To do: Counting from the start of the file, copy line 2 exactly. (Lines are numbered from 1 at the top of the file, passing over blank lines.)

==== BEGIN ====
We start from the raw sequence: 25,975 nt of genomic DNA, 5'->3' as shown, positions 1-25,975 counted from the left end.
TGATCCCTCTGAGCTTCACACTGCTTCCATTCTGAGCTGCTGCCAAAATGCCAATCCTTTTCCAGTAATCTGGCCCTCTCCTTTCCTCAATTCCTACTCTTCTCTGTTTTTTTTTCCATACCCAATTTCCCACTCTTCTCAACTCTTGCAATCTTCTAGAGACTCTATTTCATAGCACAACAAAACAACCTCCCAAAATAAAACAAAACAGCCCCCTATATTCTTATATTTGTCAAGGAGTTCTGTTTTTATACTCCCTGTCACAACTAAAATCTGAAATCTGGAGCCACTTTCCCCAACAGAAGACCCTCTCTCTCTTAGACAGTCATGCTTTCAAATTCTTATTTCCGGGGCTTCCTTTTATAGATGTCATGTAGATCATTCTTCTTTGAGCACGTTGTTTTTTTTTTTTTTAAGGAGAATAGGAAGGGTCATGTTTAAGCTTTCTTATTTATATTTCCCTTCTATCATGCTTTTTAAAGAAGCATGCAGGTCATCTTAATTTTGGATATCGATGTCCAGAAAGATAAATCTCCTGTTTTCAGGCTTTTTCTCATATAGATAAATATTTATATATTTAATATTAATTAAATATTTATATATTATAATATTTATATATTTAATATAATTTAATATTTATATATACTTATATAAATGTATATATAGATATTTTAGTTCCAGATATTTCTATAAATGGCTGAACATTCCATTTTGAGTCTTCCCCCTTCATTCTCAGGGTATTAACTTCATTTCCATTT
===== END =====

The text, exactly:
TGATCCCTCTGAGCTTCACACTGCTTCCATTCTGAGCTGCTGCCAAAATGCCAATCCTTTTCCAGTAATCTGGCCCTCTCCTTTCCTCAATTCCTACTCTTCTCTGTTTTTTTTTCCATACCCAATTTCCCACTCTTCTCAACTCTTGCAATCTTCTAGAGACTCTATTTCATAGCACAACAAAACAACCTCCCAAAATAAAACAAAACAGCCCCCTATATTCTTATATTTGTCAAGGAGTTCTGTTTTTATACTCCCTGTCACAACTAAAATCTGAAATCTGGAGCCACTTTCCCCAACAGAAGACCCTCTCTCTCTTAGACAGTCATGCTTTCAAATTCTTATTTCCGGGGCTTCCTTTTATAGATGTCATGTAGATCATTCTTCTTTGAGCACGTTGTTTTTTTTTTTTTTAAGGAGAATAGGAAGGGTCATGTTTAAGCTTTCTTATTTATATTTCCCTTCTATCATGCTTTTTAAAGAAGCATGCAGGTCATCTTAATTTTGGATATCGATGTCCAGAAAGATAAATCTCCTGTTTTCAGGCTTTTTCTCATATAGATAAATATTTATATATTTAATATTAATTAAATATTTATATATTATAATATTTATATATTTAATATAATTTAATATTTATATATACTTATATAAATGTATATATAGATATTTTAGTTCCAGATATTTCTATAAATGGCTGAACATTCCATTTTGAGTCTTCCCCCTTCATTCTCAGGGTATTAACTTCATTTCCATTT